Is it Really Overwhelm?

November 30, 2012 by  
Filed under A Note for You

Stop it with the Overwhelm!

Here’s the deal. Everyone is talking about how they are over whelmed by information, by duties, by the holidays- there are entire lists they go through.

For most people here is a new thought. Maybe you are not overwhelmed. Maybe you agreed to do things that you never wanted to do. Or you agreed to do things that you have since changed your mind about and no longer wish to do. But you won’t give yourself to permission to change or let people know. So you just flake out and say you are over whelmed.

Maybe you just don’t want to do what is required for a particular thing. There may have been requirements you didn’t know about when you agreed, or you just see the entire project and don’t want to be bothered doing it.

So we use over-whelm as a catchall.

In 2013, let’s just start saying no.

How to Stay Motivated in Your Business!

March 26, 2010 by  
Filed under Featured Articles, Wright Ideas

Whether you are a new or experienced business owner, it may seem difficult to remain committed and keep your nose to the grindstone at times. Nonetheless, one of the most determining factors to your success is simply sticking with it, so here are a few simple tips to staying motivated in running your own business to get you started!

1. Evaluate your competition. This may seem like it could be incredibly discouraging if many of your competitors are doing better than you, but on the flipside, they may also be having a slow quarter with low sales. If you can look across your niche market and put into perspective how your competition is performing, you will have a better idea of where you are at. If for some reason your results are subpar, be gentle with yourself, and take that as an opportunity to learn and grow to measure up to your competitors.
2. Remember what you are there for. There is no better way to get motivated than to think of why you started your business in the first place! If you used to work as a waitress before branching out on your own online venture, you can thank your lucky stars that you have the opportunity to be your own boss and no longer have to serve burgers to customers. Even if you were top in your field in a corporation, starting your own business gives you the opportunity to be financially independent, make your own hours, and pursue your passions. That in itself is pure motivation.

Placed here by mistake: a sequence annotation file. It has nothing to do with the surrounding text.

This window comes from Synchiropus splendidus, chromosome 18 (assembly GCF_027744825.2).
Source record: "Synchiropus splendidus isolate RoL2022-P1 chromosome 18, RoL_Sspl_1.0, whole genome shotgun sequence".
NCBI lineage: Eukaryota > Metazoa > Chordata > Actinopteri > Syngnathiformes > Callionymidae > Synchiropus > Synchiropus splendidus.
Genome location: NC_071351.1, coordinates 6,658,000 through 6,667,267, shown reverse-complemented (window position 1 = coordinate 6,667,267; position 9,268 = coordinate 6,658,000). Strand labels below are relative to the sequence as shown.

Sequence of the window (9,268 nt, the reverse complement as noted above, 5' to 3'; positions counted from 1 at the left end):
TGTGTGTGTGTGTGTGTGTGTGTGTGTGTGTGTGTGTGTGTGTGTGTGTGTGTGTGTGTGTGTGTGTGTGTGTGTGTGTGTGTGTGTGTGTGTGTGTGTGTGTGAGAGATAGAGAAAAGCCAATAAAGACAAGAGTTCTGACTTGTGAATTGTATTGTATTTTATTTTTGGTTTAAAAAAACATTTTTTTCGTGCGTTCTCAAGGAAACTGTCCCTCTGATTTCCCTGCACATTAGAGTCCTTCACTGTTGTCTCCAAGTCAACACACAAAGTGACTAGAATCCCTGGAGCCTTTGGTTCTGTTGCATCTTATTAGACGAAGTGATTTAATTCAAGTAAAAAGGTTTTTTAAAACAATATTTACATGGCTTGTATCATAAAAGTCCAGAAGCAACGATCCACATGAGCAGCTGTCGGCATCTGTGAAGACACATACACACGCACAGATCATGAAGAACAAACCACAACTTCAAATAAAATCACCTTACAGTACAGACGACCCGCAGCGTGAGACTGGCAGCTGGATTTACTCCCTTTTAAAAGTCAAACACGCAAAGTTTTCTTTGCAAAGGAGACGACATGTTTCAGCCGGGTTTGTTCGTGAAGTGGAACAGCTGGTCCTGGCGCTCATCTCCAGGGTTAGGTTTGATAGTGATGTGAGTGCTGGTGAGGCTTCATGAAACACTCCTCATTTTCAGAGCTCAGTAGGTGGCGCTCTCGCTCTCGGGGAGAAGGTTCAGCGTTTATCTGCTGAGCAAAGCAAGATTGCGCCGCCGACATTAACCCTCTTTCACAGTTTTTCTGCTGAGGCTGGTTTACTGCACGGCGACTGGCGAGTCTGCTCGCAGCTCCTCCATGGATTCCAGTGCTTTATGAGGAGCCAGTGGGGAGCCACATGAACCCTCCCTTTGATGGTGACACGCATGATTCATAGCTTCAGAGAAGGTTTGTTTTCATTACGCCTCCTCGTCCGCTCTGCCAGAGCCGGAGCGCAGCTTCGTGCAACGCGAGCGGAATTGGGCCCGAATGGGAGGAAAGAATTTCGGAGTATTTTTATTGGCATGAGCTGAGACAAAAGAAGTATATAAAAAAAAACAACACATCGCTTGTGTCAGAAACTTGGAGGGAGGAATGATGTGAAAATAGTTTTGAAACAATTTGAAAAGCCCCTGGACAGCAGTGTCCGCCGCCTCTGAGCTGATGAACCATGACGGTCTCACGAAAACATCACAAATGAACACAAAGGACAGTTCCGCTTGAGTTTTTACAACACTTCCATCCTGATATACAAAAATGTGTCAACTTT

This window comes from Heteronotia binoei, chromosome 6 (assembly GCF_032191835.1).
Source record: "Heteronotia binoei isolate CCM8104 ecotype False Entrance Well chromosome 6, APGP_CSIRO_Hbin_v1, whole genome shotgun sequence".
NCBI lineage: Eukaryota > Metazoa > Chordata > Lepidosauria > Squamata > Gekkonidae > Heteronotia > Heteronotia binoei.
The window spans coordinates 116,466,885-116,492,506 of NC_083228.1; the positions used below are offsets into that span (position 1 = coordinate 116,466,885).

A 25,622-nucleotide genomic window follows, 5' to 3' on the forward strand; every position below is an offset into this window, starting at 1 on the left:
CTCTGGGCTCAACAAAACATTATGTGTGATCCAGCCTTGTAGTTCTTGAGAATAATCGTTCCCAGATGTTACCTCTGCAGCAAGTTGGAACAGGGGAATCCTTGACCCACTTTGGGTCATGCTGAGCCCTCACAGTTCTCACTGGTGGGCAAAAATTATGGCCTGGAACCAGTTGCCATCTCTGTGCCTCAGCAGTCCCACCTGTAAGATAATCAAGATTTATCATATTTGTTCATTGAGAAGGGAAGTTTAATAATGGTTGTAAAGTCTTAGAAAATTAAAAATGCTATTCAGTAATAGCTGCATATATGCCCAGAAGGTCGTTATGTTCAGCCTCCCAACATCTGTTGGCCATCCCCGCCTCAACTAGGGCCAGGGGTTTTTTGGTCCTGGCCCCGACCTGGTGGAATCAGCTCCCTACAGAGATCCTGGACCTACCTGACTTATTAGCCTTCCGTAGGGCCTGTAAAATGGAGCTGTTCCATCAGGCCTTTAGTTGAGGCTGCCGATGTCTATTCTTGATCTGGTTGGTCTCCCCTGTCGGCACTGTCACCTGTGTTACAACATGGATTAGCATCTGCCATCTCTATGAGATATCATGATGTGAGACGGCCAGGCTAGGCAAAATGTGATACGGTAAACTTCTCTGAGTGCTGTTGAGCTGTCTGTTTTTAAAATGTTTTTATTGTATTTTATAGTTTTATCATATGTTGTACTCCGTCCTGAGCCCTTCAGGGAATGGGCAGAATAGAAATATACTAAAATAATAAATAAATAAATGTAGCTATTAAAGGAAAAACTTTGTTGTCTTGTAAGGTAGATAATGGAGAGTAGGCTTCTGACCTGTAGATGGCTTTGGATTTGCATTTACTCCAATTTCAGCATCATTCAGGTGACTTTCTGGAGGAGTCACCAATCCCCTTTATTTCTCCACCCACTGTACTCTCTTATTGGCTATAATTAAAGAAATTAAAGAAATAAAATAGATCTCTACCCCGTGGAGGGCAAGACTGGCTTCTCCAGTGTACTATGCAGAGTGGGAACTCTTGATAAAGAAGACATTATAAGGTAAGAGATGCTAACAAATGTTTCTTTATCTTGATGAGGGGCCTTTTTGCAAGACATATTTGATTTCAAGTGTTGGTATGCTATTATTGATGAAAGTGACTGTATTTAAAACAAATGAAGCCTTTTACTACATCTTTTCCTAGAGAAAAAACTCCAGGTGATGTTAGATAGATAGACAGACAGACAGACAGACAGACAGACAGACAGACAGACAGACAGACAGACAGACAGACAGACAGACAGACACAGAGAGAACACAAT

3. Look for a mentor or advisor. This is fantastic help if you feel that you are hitting a wall in your business. There are always people out there that are farther along on their journey than you are, so be open to advice, encouragement, and guidance. Of course, make sure that the person that you go to truly knows what they are doing in your industry. If you have an affiliate marketing business that you are hoping to grow, you want your mentor to be specifically experienced with that to give you insider advice and tips.

The bottom line is to simply not give up. Starting your own business is the opportunity to pursue your dreams and have even more freedom, but it does take determination and drive. You can do it!
BY Chuggin McCoffee
For a great selection of all things coffee, check out Chuggin McCoffee’s website, The Coffee Bump.

Emotional Branding

January 22, 2010 by  
Filed under Books

Emotional Branding

By Marc Gob?

This book is more like a textbook. It comes from a person who has been working in Branding business for years and has observed the changes in the industry. He is in the emotional aspect of the product. How a brand engages consumers on the level of the emotions. He explains that branding is about mind and emotion share not market share. He explains the “10 Commandments of Branding” (everyone in business needs to read this).

The book is divided into sections which cover the four pillars for Emotional Branding: relationship, sense experiences, imagination and vision. He covers the customers up to Y generation. If you are going after Teens and Tweens, then you won?t find much on that in this section. He devotes time to the different races, gay and lesbian consumers as well as the women?s market. He covers how to use shape, touch and sound in your store. Emotions sway everyone’s buying power, so why not put it to use for your business? He discusses packaging and ends the book with some great ideas on what to do with your website.

You won?t fly through this book; however, you will have specific ideas on how to improve your customer?s experience. And if you are smart, you will execute them.

This book is a California 8!

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